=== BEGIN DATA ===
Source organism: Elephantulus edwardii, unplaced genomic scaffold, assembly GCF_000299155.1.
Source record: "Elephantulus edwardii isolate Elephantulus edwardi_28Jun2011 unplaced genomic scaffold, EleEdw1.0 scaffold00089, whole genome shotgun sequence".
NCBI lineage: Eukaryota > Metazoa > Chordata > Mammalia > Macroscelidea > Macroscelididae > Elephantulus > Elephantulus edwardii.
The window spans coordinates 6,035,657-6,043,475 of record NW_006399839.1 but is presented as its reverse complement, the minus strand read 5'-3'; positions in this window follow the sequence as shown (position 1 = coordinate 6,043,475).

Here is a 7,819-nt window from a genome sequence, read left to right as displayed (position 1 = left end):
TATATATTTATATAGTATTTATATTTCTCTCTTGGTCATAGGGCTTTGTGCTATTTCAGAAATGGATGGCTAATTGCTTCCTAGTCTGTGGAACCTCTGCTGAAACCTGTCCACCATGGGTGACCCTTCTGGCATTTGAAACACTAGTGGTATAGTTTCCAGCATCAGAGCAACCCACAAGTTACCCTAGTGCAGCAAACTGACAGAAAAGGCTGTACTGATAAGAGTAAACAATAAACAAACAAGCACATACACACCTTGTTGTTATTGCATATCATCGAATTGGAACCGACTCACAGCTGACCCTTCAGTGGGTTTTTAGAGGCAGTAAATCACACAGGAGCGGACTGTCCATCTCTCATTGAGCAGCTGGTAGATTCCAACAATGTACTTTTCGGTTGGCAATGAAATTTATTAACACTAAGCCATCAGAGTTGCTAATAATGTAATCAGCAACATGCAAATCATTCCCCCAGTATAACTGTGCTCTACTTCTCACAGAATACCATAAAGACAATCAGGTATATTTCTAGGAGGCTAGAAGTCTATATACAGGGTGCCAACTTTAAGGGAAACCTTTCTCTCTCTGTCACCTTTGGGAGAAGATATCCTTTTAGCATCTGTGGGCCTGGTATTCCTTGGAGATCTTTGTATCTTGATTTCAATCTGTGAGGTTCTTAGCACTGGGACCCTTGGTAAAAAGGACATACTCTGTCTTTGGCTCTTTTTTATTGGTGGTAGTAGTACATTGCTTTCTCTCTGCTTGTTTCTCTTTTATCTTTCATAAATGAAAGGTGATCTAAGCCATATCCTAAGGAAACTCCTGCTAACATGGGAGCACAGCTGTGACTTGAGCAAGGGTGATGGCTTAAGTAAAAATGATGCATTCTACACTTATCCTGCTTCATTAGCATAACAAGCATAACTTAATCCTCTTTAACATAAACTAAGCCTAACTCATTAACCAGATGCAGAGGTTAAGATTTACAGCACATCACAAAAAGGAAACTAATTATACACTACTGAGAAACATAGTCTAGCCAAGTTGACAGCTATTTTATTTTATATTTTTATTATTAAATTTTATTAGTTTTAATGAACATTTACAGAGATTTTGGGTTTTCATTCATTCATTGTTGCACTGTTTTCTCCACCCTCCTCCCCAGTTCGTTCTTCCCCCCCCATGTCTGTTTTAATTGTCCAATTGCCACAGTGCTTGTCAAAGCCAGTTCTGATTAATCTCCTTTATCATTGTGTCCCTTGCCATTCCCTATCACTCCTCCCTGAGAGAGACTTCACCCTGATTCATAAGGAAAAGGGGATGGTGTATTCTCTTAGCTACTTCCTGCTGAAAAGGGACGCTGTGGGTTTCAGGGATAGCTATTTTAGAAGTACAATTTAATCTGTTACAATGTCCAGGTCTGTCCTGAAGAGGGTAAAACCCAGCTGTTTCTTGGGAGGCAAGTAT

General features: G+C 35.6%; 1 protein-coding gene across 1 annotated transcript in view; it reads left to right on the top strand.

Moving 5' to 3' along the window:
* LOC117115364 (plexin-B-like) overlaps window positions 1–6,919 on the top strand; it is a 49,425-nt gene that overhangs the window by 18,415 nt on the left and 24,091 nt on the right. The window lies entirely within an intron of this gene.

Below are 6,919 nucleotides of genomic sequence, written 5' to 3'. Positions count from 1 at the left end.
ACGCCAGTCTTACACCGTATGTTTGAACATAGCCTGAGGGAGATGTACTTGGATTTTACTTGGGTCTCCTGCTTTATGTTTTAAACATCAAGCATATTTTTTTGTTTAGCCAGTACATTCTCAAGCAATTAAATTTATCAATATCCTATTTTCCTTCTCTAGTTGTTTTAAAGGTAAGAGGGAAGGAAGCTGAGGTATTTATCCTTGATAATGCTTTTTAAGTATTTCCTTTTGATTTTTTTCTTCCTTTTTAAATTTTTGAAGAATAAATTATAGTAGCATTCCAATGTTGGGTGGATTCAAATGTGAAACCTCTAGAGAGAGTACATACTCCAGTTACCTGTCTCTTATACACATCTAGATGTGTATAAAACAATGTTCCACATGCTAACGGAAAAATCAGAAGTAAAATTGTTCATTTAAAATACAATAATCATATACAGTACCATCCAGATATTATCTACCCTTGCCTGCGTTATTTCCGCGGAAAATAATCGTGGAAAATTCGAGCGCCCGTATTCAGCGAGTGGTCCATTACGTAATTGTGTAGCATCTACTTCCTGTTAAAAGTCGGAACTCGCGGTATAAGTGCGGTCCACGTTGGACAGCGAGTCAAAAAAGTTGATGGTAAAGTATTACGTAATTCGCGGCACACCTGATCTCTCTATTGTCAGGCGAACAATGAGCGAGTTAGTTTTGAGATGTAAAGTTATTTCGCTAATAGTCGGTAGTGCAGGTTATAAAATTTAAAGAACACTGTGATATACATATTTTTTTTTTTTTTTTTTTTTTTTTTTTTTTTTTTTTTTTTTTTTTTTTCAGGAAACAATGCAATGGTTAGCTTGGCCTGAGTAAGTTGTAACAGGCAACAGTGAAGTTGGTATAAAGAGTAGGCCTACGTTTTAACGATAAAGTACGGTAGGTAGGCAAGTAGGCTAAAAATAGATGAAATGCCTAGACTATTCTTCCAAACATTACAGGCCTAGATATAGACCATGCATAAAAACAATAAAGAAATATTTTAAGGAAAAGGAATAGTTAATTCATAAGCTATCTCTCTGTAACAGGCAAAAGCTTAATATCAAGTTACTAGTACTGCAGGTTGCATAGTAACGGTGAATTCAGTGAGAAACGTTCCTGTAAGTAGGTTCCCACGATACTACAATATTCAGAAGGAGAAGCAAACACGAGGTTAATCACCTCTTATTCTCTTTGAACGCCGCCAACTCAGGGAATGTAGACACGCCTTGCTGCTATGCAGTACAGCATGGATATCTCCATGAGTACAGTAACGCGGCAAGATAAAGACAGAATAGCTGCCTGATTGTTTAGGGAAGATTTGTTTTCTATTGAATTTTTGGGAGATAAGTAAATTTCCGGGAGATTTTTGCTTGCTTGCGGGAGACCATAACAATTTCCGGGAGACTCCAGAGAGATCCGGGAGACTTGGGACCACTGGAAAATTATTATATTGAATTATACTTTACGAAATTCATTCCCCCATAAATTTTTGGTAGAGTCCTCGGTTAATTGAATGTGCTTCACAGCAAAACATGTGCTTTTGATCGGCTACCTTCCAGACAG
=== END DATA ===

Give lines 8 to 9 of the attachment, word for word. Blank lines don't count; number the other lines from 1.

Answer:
Moving 5' to 3' along the window:
* LOC117115364 (plexin-B-like) overlaps window positions 1–6,919 on the top strand; it is a 49,425-nt gene that overhangs the window by 18,415 nt on the left and 24,091 nt on the right. The window lies entirely within an intron of this gene.